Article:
San Antonio continues to be one of the hottest real estate markets in the United States. With a growing population and increased opportunities attracting job seekers from across the nation, buying a home continues to be the single best investment an individual can make.
According to the National Association of Realtors annual “Profile of Home Buyers and Sellers,” first-time buyers made up 34 percent of the national market in 2017. The Texas Association of Realtors annual “Homebuyers and Sellers Report” found that in Texas “the share of first-time homebuyers increased from 30 percent to 32 percent.”
If you purchase an older home in one of San Antonio’s established neighborhoods, however, there’s a chance you’ll come across an ugly vestige of our city’s history in the closing process. That’s because the records for some homes contain decades-old racial, ethnic or religious deed restrictions.
These discriminatory restrictions were intended to keep certain groups — blacks, Hispanics, Jews and others — from living in some areas of the city. “No lot, tract, or resubdivision therof ,” reads one such restriction, “shall ever be sold, leased, demised or conveyed by deed, lease, gift or otherwise to Mexicans, Negroes, or persons of either Latin American or African descent.”
The U.S. Supreme Court rendered such shocking deed restrictions unenforceable by state and local courts in 1948. In practice, they continued in many places across the nation until the signing of the Fair Housing Act in 1968.
Throughout 2018, Realtors in San Antonio and across the nation are commemorating the 50th anniversary of this landmark legislation that prohibits discrimination based on race, color, religion, sex, handicap, familial status and national origin. We are also using the anniversary as an opportunity to raise public awareness about the continued importance of issues related to fair housing.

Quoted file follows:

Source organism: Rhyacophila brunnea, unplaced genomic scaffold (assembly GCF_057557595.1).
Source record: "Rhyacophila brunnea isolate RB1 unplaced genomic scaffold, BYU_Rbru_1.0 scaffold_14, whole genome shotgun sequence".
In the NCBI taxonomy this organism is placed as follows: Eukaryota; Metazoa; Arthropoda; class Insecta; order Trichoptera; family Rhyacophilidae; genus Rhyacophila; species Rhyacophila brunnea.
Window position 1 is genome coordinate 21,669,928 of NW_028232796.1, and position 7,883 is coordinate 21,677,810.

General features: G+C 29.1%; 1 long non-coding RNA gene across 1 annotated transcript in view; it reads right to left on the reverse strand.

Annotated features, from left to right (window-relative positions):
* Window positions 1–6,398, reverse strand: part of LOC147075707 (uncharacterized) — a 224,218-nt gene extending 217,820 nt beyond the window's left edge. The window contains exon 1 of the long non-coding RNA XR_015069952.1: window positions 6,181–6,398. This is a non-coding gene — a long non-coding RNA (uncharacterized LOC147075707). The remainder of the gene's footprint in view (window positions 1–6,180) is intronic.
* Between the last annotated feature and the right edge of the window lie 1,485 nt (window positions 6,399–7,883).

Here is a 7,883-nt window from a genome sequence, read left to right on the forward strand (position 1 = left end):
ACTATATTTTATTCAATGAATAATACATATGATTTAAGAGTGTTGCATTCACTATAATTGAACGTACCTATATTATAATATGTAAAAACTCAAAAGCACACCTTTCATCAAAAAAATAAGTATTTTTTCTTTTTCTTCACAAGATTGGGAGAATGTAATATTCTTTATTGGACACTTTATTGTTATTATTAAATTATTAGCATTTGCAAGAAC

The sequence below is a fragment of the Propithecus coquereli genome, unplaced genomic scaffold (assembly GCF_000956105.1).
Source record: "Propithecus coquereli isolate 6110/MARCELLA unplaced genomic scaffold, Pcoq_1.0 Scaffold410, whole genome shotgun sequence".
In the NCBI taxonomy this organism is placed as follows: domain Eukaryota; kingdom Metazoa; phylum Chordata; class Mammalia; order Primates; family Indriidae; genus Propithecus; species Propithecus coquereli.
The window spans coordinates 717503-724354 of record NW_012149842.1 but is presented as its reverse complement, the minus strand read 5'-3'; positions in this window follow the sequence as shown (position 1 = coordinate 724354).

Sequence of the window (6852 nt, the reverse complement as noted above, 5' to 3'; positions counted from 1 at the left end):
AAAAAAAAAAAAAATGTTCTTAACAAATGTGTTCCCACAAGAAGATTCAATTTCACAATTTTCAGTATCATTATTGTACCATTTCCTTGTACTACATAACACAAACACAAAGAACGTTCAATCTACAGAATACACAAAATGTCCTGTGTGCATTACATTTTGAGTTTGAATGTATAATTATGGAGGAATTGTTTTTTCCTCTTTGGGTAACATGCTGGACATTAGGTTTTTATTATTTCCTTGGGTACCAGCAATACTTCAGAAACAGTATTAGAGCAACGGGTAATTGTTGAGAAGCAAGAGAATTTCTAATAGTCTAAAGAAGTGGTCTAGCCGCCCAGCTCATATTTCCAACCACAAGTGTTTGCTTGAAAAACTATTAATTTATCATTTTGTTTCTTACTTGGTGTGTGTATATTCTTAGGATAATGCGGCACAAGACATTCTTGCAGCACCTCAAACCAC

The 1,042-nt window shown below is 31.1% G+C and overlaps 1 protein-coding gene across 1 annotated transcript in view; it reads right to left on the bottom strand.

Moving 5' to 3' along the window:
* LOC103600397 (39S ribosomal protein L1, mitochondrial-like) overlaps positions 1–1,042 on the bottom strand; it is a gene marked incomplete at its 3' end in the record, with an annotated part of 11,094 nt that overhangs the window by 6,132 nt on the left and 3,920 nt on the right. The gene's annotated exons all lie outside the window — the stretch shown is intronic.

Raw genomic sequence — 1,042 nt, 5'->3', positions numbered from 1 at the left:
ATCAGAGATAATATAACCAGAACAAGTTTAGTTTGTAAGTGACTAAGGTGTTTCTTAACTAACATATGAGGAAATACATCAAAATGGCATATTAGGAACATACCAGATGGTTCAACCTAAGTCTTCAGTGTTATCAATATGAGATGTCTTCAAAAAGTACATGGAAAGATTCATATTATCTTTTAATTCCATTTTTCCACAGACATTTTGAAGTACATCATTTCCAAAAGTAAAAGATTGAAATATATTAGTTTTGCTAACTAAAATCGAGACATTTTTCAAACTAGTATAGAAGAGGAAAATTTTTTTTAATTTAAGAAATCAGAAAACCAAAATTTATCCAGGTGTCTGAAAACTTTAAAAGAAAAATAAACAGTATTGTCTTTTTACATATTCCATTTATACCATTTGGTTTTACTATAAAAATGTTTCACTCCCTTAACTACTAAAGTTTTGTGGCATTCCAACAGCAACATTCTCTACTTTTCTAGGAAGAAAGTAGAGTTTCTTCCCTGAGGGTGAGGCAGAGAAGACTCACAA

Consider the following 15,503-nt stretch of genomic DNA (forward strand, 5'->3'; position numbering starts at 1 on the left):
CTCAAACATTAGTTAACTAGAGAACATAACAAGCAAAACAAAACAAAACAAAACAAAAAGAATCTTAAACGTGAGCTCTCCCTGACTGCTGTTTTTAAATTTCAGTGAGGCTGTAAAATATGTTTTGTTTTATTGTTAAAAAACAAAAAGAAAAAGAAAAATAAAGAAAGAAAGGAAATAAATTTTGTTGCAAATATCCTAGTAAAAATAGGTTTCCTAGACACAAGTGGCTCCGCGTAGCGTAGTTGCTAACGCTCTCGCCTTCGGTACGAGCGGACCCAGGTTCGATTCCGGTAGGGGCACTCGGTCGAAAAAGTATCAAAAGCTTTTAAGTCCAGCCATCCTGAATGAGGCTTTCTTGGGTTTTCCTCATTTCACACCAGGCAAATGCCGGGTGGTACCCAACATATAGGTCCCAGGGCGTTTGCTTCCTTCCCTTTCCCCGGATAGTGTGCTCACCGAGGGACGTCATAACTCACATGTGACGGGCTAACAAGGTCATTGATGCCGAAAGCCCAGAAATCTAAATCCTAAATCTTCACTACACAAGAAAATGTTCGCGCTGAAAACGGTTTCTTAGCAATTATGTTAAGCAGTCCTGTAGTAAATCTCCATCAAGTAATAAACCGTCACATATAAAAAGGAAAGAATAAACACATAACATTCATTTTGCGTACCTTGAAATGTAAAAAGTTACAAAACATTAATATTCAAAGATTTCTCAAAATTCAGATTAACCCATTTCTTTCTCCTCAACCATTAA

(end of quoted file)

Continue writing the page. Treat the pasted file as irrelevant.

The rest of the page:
At the heart of our mission as Realtors is building community. In carrying out that mission, we are committed to upholding fair housing laws and offering equal professional service to everyone in search of a home or property.
NAR has a long-standing commitment to educating its members about the importance of inclusive housing practices and the promotion of diverse homeownership. As part of the yearlong recognition of the significance of the Fair Housing Act, NAR will be examining fair housing issues and advocating changes to the act that will include prohibitions of discrimination based on sexual orientation and gender identity.
We can’t erase ugly deed restrictions from our county records, nor should we want to do so. Instead, we can learn from the mistakes of the past and use them as the basis for building a better future for our community. That’s why in 2018, NAR and its members are focusing on the organization’s changing role in fair housing, how the nation can improve its commitment to fair housing and the ways Realtors can lead efforts to address fair housing policy issues.
In 1968, the Fair Housing Act opened the door of home ownership to millions of Americans — including many here in San Antonio — who had previously been locked out of an essential part of the American dream. Fifty years later, Realtors are opening the door wider and continuing the fight for fair housing.
Lorena Peña is chair of the board of the San Antonio Board of Realtors.